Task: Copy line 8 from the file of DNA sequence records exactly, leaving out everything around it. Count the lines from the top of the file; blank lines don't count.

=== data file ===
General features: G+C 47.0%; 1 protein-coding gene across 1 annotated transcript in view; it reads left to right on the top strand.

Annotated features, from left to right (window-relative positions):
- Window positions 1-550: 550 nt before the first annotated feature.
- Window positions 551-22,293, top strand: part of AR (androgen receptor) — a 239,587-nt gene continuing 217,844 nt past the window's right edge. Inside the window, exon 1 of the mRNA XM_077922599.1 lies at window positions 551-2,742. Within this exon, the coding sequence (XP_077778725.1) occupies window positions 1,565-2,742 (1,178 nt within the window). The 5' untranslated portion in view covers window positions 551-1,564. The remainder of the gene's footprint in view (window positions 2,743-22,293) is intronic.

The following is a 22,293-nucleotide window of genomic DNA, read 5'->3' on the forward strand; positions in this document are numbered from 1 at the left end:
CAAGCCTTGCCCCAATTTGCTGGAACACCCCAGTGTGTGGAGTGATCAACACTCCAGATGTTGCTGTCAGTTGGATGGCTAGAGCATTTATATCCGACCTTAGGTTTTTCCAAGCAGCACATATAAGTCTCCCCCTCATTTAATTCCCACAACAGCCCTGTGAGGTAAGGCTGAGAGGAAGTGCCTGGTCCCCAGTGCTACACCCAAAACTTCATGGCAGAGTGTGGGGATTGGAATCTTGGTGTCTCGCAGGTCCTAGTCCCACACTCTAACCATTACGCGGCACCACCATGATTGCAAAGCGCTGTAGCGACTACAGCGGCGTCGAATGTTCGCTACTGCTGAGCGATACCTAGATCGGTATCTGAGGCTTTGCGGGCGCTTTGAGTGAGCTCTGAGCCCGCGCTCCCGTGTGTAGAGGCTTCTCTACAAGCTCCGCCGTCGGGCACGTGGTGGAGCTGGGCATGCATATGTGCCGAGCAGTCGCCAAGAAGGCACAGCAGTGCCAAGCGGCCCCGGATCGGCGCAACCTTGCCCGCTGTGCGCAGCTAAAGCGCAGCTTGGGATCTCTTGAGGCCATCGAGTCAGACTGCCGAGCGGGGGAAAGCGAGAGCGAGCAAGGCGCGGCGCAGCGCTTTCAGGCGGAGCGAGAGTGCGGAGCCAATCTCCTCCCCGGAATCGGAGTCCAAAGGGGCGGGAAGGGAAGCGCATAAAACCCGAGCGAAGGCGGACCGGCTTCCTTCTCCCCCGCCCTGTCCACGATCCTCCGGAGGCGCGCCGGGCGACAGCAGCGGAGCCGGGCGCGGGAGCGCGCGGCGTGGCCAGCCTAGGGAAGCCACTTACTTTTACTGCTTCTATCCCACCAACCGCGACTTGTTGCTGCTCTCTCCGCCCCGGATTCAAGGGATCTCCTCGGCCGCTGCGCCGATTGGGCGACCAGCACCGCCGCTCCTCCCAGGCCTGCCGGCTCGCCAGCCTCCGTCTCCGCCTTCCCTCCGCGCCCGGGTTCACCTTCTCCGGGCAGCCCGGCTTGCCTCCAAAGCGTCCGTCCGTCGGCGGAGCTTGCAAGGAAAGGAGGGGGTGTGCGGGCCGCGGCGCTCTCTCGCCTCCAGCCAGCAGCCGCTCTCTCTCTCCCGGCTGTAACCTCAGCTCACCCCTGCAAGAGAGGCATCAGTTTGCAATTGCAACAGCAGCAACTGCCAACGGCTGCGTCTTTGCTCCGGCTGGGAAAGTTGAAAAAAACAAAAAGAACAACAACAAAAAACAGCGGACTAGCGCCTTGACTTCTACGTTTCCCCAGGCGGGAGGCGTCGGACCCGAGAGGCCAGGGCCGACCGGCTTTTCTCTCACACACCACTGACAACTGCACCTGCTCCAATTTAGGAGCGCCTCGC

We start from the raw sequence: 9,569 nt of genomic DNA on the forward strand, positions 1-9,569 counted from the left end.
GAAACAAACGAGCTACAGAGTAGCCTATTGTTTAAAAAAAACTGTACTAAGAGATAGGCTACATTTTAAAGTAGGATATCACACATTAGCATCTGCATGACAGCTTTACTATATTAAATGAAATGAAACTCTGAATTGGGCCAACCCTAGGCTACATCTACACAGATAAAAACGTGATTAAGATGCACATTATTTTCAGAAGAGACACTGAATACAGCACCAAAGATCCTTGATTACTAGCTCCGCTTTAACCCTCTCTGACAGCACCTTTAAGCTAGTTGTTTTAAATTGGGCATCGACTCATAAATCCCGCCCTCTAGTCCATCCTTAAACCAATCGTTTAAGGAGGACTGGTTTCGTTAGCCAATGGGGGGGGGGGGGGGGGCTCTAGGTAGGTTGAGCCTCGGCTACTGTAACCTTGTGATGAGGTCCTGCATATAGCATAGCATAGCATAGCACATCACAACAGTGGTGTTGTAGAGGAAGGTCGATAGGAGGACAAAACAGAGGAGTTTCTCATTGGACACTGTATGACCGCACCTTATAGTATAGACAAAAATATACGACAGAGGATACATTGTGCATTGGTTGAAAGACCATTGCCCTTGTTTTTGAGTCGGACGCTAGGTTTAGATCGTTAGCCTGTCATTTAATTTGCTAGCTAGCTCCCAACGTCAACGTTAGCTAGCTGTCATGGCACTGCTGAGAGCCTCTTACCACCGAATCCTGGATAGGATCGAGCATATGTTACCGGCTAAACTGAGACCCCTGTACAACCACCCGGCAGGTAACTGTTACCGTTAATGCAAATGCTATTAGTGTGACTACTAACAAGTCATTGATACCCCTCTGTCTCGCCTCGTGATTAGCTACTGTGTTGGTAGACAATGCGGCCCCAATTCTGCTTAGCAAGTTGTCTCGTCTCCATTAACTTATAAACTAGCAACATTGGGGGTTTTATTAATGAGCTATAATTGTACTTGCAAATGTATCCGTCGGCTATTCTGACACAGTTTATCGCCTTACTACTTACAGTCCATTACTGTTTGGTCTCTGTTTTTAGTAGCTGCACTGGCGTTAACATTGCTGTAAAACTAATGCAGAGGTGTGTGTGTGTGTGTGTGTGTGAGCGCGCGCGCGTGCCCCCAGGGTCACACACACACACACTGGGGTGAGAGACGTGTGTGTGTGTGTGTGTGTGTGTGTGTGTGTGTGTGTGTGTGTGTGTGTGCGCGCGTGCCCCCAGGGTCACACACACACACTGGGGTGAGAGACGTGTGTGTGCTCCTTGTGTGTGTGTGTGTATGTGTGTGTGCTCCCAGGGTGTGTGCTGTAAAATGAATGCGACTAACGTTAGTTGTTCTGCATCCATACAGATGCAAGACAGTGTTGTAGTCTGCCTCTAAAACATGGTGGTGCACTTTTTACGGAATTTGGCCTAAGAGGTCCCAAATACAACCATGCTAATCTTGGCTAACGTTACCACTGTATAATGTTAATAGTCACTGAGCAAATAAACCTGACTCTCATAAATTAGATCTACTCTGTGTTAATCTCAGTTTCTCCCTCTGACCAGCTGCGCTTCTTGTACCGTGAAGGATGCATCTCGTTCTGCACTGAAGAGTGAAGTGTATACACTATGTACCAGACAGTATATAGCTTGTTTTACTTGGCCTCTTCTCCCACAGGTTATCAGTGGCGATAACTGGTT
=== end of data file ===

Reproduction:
GAAACAAACGAGCTACAGAGTAGCCTATTGTTTAAAAAAAACTGTACTAAGAGATAGGCTACATTTTAAAGTAGGATATCACACATTAGCATCTGCATGACAGCTTTACTATATTAAATGAAATGAAACTCTGAATTGGGCCAACCCTAGGCTACATCTACACAGATAAAAACGTGATTAAGATGCACATTATTTTCAGAAGAGACACTGAATACAGCACCAAAGATCCTTGATTACTAGCTCCGCTTTAACCCTCTCTGACAGCACCTTTAAGCTAGTTGTTTTAAATTGGGCATCGACTCATAAATCCCGCCCTCTAGTCCATCCTTAAACCAATCGTTTAAGGAGGACTGGTTTCGTTAGCCAATGGGGGGGGGGGGGGGGGCTCTAGGTAGGTTGAGCCTCGGCTACTGTAACCTTGTGATGAGGTCCTGCATATAGCATAGCATAGCATAGCACATCACAACAGTGGTGTTGTAGAGGAAGGTCGATAGGAGGACAAAACAGAGGAGTTTCTCATTGGACACTGTATGACCGCACCTTATAGTATAGACAAAAATATACGACAGAGGATACATTGTGCATTGGTTGAAAGACCATTGCCCTTGTTTTTGAGTCGGACGCTAGGTTTAGATCGTTAGCCTGTCATTTAATTTGCTAGCTAGCTCCCAACGTCAACGTTAGCTAGCTGTCATGGCACTGCTGAGAGCCTCTTACCACCGAATCCTGGATAGGATCGAGCATATGTTACCGGCTAAACTGAGACCCCTGTACAACCACCCGGCAGGTAACTGTTACCGTTAATGCAAATGCTATTAGTGTGACTACTAACAAGTCATTGATACCCCTCTGTCTCGCCTCGTGATTAGCTACTGTGTTGGTAGACAATGCGGCCCCAATTCTGCTTAGCAAGTTGTCTCGTCTCCATTAACTTATAAACTAGCAACATTGGGGGTTTTATTAATGAGCTATAATTGTACTTGCAAATGTATCCGTCGGCTATTCTGACACAGTTTATCGCCTTACTACTTACAGTCCATTACTGTTTGGTCTCTGTTTTTAGTAGCTGCACTGGCGTTAACATTGCTGTAAAACTAATGCAGAGGTGTGTGTGTGTGTGTGTGTGTGAGCGCGCGCGCGTGCCCCCAGGGTCACACACACACACACTGGGGTGAGAGACGTGTGTGTGTGTGTGTGTGTGTGTGTGTGTGTGTGTGTGTGTGTGTGTGTGCGCGCGTGCCCCCAGGGTCACACACACACACTGGGGTGAGAGACGTGTGTGTGCTCCTTGTGTGTGTGTGTGTATGTGTGTGTGCTCCCAGGGTGTGTGCTGTAAAATGAATGCGACTAACGTTAGTTGTTCTGCATCCATACAGATGCAAGACAGTGTTGTAGTCTGCCTCTAAAACATGGTGGTGCACTTTTTACGGAATTTGGCCTAAGAGGTCCCAAATACAACCATGCTAATCTTGGCTAACGTTACCACTGTATAATGTTAATAGTCACTGAGCAAATAAACCTGACTCTCATAAATTAGATCTACTCTGTGTTAATCTCAGTTTCTCCCTCTGACCAGCTGCGCTTCTTGTACCGTGAAGGATGCATCTCGTTCTGCACTGAAGAGTGAAGTGTATACACTATGTACCAGACAGTATATAGCTTGTTTTACTTGGCCTCTTCTCCCACAGGTTATCAGTGGCGATAACTGGTT